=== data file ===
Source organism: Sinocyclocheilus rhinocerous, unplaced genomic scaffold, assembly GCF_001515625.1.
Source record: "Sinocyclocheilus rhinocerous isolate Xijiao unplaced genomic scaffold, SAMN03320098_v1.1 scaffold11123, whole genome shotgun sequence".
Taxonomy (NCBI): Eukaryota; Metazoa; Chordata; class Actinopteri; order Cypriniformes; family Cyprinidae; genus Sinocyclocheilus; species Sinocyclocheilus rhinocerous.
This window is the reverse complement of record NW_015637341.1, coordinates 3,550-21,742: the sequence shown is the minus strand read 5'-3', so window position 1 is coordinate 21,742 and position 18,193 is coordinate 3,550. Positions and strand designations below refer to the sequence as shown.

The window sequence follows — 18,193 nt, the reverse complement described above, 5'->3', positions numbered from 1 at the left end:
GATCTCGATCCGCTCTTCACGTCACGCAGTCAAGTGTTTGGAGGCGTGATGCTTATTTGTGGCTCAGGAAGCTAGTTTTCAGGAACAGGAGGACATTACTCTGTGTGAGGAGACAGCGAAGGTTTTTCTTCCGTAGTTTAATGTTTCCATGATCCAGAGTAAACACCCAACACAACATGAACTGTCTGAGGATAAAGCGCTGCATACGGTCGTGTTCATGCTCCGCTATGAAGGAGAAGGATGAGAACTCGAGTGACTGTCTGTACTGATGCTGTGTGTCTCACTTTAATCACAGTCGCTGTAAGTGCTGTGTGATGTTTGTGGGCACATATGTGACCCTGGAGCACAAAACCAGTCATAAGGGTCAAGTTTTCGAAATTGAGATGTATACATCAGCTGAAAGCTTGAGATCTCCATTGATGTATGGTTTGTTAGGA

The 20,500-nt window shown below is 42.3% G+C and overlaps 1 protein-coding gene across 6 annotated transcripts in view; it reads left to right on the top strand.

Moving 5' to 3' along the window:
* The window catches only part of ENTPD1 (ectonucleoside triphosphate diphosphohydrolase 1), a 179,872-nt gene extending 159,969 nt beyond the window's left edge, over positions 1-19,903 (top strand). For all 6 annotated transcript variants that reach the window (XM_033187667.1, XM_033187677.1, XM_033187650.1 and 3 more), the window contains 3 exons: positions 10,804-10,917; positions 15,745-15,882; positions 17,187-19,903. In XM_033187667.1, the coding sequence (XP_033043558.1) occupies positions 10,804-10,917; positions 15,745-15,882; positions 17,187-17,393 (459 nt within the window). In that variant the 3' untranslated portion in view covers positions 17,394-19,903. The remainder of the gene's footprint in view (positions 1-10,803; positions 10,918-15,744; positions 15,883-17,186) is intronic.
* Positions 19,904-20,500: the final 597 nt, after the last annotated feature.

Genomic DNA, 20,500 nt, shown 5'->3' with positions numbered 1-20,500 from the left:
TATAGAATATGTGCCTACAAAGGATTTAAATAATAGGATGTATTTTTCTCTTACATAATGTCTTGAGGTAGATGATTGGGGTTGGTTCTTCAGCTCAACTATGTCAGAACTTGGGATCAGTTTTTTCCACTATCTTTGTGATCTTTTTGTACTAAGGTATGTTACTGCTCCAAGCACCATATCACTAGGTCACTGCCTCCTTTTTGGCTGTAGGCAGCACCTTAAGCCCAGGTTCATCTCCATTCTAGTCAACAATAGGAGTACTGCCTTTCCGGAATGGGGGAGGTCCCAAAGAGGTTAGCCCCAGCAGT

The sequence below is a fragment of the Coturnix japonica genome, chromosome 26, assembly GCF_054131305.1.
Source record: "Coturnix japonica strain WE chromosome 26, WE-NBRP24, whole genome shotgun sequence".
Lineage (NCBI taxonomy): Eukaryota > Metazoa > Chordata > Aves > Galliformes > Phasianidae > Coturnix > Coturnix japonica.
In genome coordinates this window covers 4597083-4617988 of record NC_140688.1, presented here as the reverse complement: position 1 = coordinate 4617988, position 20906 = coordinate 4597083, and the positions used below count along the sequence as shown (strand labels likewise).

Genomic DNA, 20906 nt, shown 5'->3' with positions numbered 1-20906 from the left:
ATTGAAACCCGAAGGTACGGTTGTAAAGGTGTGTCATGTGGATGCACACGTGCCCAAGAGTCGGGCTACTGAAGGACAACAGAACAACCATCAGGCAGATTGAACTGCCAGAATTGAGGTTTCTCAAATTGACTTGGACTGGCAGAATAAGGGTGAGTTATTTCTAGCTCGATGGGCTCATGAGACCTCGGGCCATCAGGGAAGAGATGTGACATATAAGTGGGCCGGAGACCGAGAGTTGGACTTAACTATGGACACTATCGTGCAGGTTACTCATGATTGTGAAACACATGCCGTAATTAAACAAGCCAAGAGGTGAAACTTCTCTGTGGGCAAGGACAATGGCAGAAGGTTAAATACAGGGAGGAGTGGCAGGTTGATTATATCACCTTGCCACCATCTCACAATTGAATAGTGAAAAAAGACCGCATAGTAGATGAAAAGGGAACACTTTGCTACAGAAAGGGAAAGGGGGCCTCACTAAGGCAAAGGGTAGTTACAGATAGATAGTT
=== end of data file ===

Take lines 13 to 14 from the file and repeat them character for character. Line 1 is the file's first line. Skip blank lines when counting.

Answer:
The sequence below is a fragment of the Coturnix japonica genome, chromosome 26, assembly GCF_054131305.1.
Source record: "Coturnix japonica strain WE chromosome 26, WE-NBRP24, whole genome shotgun sequence".